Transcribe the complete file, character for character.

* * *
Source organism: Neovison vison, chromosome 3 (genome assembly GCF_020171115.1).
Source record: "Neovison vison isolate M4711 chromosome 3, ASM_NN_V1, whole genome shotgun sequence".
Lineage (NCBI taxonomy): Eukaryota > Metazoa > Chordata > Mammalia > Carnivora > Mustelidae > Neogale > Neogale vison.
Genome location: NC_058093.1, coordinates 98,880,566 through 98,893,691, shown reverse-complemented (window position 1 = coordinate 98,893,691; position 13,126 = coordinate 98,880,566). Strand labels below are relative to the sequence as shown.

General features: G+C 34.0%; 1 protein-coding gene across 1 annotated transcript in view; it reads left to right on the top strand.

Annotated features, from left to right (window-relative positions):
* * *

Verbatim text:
Source organism: Neovison vison, chromosome 3 (genome assembly GCF_020171115.1).
Source record: "Neovison vison isolate M4711 chromosome 3, ASM_NN_V1, whole genome shotgun sequence".
Lineage (NCBI taxonomy): Eukaryota > Metazoa > Chordata > Mammalia > Carnivora > Mustelidae > Neogale > Neogale vison.
Genome location: NC_058093.1, coordinates 98,880,566 through 98,893,691, shown reverse-complemented (window position 1 = coordinate 98,893,691; position 13,126 = coordinate 98,880,566). Strand labels below are relative to the sequence as shown.

General features: G+C 34.0%; 1 protein-coding gene across 1 annotated transcript in view; it reads left to right on the top strand.

Annotated features, from left to right (window-relative positions):